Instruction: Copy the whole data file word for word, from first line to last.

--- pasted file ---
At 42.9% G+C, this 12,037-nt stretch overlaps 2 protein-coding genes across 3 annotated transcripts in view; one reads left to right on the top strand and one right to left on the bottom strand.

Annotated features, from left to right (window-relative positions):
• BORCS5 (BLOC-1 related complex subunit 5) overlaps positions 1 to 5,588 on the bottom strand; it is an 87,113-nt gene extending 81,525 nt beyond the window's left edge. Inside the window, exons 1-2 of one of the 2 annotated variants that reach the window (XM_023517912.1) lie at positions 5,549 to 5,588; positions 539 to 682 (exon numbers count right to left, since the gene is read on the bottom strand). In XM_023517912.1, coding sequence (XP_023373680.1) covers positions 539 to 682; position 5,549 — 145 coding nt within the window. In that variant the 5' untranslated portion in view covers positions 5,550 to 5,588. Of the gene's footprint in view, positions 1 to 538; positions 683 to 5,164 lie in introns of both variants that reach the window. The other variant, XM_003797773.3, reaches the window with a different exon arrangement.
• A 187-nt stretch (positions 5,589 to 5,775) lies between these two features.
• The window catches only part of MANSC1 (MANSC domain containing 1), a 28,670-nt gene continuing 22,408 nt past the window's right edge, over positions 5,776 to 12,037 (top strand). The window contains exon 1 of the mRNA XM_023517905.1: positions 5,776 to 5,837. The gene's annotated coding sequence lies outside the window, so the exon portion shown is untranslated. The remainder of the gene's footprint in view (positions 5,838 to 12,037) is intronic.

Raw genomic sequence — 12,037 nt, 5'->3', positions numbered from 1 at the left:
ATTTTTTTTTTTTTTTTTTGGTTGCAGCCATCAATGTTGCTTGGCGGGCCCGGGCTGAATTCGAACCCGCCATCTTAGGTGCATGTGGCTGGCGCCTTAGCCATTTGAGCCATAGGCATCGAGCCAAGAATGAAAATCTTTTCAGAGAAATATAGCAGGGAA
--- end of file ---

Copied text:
At 42.9% G+C, this 12,037-nt stretch overlaps 2 protein-coding genes across 3 annotated transcripts in view; one reads left to right on the top strand and one right to left on the bottom strand.

Annotated features, from left to right (window-relative positions):
• BORCS5 (BLOC-1 related complex subunit 5) overlaps positions 1 to 5,588 on the bottom strand; it is an 87,113-nt gene extending 81,525 nt beyond the window's left edge. Inside the window, exons 1-2 of one of the 2 annotated variants that reach the window (XM_023517912.1) lie at positions 5,549 to 5,588; positions 539 to 682 (exon numbers count right to left, since the gene is read on the bottom strand). In XM_023517912.1, coding sequence (XP_023373680.1) covers positions 539 to 682; position 5,549 — 145 coding nt within the window. In that variant the 5' untranslated portion in view covers positions 5,550 to 5,588. Of the gene's footprint in view, positions 1 to 538; positions 683 to 5,164 lie in introns of both variants that reach the window. The other variant, XM_003797773.3, reaches the window with a different exon arrangement.
• A 187-nt stretch (positions 5,589 to 5,775) lies between these two features.
• The window catches only part of MANSC1 (MANSC domain containing 1), a 28,670-nt gene continuing 22,408 nt past the window's right edge, over positions 5,776 to 12,037 (top strand). The window contains exon 1 of the mRNA XM_023517905.1: positions 5,776 to 5,837. The gene's annotated coding sequence lies outside the window, so the exon portion shown is untranslated. The remainder of the gene's footprint in view (positions 5,838 to 12,037) is intronic.

Raw genomic sequence — 12,037 nt, 5'->3', positions numbered from 1 at the left:
ATTTTTTTTTTTTTTTTTTGGTTGCAGCCATCAATGTTGCTTGGCGGGCCCGGGCTGAATTCGAACCCGCCATCTTAGGTGCATGTGGCTGGCGCCTTAGCCATTTGAGCCATAGGCATCGAGCCAAGAATGAAAATCTTTTCAGAGAAATATAGCAGGGAA